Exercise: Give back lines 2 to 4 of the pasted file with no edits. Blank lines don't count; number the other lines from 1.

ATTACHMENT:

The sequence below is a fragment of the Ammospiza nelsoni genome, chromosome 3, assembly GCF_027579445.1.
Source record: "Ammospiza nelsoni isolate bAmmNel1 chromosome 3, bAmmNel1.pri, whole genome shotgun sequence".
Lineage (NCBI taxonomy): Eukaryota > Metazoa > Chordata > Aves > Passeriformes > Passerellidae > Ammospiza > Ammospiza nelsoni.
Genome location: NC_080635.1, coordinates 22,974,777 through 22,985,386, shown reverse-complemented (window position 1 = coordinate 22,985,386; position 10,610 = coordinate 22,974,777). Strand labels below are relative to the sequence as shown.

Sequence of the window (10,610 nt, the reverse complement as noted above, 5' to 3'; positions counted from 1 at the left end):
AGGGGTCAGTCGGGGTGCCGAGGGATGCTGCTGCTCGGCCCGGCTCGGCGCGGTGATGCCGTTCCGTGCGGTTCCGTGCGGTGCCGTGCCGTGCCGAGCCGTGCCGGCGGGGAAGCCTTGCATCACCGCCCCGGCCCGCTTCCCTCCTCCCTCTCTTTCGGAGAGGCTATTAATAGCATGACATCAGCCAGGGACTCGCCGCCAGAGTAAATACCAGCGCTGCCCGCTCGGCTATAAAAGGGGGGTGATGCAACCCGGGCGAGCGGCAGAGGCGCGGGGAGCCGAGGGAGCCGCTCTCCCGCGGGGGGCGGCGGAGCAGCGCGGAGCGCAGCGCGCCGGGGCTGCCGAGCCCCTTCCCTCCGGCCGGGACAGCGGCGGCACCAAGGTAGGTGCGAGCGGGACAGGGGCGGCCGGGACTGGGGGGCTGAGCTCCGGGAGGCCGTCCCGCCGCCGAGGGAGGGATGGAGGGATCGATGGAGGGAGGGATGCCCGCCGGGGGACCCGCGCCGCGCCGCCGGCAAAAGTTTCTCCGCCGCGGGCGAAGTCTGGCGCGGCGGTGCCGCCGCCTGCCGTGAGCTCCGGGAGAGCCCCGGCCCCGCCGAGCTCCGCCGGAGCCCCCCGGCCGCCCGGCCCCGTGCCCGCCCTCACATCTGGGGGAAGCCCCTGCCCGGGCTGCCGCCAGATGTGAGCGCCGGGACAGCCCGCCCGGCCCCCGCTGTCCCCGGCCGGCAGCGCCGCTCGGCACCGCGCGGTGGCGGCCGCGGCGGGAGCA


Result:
Source record: "Ammospiza nelsoni isolate bAmmNel1 chromosome 3, bAmmNel1.pri, whole genome shotgun sequence".
Lineage (NCBI taxonomy): Eukaryota > Metazoa > Chordata > Aves > Passeriformes > Passerellidae > Ammospiza > Ammospiza nelsoni.
Genome location: NC_080635.1, coordinates 22,974,777 through 22,985,386, shown reverse-complemented (window position 1 = coordinate 22,985,386; position 10,610 = coordinate 22,974,777). Strand labels below are relative to the sequence as shown.